Ice-rich permafrost deposits will be transformed in large puddles of water in the coming decades, but before this happens, scientists want to collect information to better understand our past and predict our future, as explained by Arthur Monhonval
In the high northern latitudes of our planet, you may encounter ice-rich permafrost deposits. These deposits were formed thousands of years ago and are composed of massive ice content that made up 50% to 90% of the deposits volume (Figure 1).
Because climate warming is more intense in Arctic regions (two to three times faster than the global average), these witnesses of the past are vulnerable to thaw, exposing substantial amounts of organic carbon and affecting greenhouse gases emissions. The heat dome, recorded this summer 2021 in western Canada at 49.6C, is a rare event that is expected to occur more frequently in northern latitudes as well as warmer winters. Increasing temperatures put pressure on ice-rich deposits and will lead to ground collapse and lake formation in the future, but with what consequences?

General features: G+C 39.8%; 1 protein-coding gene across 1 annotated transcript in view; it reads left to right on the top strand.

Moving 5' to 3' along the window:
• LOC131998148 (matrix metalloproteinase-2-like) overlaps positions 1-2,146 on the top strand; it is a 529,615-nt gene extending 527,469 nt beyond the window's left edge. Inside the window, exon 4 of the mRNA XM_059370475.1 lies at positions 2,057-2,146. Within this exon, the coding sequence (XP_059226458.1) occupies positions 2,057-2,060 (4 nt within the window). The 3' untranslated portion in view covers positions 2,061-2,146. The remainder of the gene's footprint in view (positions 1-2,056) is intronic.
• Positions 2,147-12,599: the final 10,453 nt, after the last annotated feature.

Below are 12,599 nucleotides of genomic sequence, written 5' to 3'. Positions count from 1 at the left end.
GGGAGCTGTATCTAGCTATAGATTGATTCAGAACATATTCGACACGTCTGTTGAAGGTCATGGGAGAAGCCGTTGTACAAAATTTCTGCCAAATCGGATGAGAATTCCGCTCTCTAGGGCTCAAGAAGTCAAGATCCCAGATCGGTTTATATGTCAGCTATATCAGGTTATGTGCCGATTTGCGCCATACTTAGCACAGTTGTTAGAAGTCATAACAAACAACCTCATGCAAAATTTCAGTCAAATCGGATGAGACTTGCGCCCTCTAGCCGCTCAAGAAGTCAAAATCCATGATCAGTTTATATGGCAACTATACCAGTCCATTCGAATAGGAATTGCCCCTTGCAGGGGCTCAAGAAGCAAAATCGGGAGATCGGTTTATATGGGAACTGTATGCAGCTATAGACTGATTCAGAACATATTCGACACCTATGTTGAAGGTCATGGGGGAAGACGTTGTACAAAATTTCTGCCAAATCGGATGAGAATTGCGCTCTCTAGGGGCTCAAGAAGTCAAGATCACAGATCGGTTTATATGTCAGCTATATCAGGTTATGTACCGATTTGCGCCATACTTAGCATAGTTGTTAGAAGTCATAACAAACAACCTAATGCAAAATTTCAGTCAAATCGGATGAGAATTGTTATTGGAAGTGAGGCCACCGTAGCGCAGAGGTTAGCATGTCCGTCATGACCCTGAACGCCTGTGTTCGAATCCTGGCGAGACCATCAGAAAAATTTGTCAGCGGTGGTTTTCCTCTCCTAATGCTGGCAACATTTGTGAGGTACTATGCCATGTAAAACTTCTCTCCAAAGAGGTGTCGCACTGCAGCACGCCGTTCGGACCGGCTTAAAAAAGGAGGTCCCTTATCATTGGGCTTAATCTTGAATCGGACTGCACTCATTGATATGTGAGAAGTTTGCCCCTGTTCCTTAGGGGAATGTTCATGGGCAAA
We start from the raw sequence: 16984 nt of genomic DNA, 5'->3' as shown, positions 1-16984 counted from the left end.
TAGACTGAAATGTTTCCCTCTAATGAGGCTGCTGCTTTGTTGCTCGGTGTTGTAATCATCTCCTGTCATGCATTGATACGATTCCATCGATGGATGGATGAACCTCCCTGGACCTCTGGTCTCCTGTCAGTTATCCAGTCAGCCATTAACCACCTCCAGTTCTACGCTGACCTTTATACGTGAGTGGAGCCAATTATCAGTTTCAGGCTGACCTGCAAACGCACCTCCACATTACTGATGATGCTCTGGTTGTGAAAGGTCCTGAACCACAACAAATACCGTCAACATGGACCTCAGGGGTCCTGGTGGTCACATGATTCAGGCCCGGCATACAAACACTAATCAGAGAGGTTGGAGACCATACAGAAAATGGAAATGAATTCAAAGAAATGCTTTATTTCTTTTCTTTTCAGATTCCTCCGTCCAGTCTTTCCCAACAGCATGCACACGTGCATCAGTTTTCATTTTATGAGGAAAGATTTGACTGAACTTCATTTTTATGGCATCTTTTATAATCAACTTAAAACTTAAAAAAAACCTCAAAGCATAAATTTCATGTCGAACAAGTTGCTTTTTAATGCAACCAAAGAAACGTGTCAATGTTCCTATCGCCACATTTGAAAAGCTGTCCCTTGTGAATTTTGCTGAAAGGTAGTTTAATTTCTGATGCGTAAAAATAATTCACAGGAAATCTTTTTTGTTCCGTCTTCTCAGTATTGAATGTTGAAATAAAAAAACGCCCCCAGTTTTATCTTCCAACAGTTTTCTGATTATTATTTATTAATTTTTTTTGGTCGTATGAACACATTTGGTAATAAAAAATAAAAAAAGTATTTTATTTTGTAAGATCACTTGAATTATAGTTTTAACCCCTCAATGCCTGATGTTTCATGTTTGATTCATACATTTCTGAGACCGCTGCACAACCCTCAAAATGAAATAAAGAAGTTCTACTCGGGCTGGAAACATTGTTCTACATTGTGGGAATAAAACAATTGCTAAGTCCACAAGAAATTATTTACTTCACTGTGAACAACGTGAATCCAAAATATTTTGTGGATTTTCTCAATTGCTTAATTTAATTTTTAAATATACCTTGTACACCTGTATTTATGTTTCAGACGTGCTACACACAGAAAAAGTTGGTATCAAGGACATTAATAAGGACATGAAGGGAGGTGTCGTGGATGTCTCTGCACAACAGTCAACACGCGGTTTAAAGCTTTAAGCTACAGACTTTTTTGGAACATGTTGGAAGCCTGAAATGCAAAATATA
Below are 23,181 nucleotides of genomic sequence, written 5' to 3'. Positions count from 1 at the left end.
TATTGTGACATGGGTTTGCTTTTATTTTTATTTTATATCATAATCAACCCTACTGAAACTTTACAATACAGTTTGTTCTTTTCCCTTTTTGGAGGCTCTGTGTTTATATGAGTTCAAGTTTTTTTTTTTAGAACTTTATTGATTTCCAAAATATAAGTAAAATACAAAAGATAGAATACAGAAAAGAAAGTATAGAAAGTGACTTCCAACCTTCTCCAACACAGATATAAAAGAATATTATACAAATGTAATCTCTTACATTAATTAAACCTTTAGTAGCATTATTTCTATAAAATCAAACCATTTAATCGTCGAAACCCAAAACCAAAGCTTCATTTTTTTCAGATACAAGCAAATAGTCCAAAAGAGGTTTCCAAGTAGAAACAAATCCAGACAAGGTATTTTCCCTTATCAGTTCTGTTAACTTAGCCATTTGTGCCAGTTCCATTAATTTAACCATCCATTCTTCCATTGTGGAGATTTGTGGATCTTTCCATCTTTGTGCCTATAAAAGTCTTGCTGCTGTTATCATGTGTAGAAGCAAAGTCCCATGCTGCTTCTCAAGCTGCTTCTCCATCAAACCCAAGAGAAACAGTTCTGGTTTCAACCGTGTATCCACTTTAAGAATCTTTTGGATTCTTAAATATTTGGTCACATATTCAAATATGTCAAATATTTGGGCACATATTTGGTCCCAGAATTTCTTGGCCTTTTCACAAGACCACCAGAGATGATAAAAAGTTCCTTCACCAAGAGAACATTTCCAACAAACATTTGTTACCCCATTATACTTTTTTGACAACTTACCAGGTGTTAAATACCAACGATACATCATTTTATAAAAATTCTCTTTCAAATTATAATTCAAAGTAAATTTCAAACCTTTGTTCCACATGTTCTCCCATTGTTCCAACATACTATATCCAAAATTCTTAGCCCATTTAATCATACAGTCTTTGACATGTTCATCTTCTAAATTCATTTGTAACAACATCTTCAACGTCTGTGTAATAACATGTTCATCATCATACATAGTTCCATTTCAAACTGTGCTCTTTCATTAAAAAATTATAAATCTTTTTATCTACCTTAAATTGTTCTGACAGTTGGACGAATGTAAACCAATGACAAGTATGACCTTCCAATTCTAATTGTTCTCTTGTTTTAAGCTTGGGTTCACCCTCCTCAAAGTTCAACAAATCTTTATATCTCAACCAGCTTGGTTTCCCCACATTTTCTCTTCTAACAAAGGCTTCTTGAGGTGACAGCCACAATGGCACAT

Ice-rich permafrost formation took place around 60,000 years ago and continued for thousands of years. With freezing temperatures, each layer of sediments acts as a book where is inscribed all environmental conditions at the time of their formation (similar to ice cores from Greenland that trap in their frozen air bubbles the climate of the past). During a warmer period that took place in the early...
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